Title

Do Women Directors Improve Firm Performance? Empirical Evidence from China

Document Type

Article

Abstract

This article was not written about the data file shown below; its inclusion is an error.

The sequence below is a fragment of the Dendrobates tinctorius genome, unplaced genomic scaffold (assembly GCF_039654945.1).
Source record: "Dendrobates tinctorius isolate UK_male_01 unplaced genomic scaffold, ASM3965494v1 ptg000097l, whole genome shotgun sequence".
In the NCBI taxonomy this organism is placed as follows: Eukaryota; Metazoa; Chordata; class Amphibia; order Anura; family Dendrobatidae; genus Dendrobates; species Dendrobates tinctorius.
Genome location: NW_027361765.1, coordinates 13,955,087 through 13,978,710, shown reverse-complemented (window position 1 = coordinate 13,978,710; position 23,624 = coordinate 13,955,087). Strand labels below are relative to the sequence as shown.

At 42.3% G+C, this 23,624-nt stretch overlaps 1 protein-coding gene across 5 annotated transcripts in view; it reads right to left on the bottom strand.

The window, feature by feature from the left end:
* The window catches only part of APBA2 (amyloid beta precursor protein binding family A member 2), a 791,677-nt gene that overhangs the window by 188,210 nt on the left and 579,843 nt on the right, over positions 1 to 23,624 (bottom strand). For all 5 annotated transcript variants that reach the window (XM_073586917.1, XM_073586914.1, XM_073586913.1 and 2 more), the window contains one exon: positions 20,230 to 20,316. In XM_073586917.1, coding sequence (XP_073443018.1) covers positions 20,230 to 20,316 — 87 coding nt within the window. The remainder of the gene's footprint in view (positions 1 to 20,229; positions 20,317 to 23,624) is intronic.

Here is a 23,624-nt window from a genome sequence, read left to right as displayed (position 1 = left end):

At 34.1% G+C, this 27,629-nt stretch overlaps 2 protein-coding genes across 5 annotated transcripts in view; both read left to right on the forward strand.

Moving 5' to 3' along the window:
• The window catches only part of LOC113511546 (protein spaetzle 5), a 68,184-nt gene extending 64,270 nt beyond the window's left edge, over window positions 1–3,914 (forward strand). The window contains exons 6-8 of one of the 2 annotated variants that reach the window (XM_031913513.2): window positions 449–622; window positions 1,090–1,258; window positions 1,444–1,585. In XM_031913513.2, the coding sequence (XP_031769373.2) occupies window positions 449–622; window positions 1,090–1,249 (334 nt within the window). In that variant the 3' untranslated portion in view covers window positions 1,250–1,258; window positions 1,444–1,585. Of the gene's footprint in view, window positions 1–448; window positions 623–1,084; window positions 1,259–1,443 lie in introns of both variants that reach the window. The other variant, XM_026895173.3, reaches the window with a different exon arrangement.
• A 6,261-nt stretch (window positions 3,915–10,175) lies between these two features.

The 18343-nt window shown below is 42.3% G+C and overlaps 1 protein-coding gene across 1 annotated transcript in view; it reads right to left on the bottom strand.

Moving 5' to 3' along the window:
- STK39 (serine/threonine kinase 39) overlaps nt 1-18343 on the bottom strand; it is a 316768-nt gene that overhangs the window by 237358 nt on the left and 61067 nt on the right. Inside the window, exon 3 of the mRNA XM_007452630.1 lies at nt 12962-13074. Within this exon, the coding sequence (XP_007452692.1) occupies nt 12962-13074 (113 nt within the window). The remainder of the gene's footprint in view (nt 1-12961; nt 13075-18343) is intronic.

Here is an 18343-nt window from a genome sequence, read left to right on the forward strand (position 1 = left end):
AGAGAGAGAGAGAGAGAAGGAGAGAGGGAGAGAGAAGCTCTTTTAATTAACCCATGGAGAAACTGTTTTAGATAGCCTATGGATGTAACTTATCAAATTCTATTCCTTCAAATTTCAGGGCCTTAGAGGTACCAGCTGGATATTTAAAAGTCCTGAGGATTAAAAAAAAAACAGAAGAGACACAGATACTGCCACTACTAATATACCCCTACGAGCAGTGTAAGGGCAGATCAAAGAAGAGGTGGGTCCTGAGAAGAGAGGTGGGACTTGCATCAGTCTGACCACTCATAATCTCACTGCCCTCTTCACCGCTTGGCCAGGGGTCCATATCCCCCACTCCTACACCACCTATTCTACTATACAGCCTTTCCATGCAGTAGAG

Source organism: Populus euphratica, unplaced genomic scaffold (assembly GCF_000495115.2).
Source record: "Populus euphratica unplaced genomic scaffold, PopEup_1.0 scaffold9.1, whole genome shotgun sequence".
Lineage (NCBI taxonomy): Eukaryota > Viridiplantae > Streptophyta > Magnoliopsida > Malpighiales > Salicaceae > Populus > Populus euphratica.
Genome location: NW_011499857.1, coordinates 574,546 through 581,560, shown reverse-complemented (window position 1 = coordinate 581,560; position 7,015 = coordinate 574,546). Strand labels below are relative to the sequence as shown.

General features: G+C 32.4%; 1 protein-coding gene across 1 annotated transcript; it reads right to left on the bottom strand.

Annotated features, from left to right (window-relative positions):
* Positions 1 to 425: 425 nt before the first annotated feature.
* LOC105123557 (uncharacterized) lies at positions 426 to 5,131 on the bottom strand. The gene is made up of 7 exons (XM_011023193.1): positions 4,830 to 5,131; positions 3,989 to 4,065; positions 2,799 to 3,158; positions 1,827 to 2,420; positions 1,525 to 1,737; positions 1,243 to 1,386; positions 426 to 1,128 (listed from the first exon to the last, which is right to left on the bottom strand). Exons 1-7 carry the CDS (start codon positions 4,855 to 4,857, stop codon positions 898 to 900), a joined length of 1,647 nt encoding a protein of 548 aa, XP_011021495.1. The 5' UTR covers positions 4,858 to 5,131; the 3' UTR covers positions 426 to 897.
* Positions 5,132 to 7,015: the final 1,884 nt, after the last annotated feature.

Many studies have examined the relationship between gender diversity on the board and firm performance for developed countries, but similar efforts for developing countries are rare. Employing a panel of over 1,000 listed firms for a period from 1999 to 2007, this study assesses the impact of women directors on the performance of listed firms in China. Our main results suggest that: 1) The percent of women directors has a positive impact on firm performance as measured by return on sales (ROS) or return on assets (ROA), 2) The number of women directors matters: A board with three or more women directors has a much stronger impact on firm performance than a board with one or two women directors, 3) The positive impact of women directors on firm performance is significant among firms controlled by legal person owners but not significant among firms controlled by state owners. This result corroborates the view that legal person owners tend to monitor the listed firms in China more effectively than state owners (Chen, Firth, Gao and Rui, 2006, Sun and Tong, 2003). In sum, this study indicates that in China, women directors have a positive impact on firm performance, contingent on the ownership structure of listed firms.

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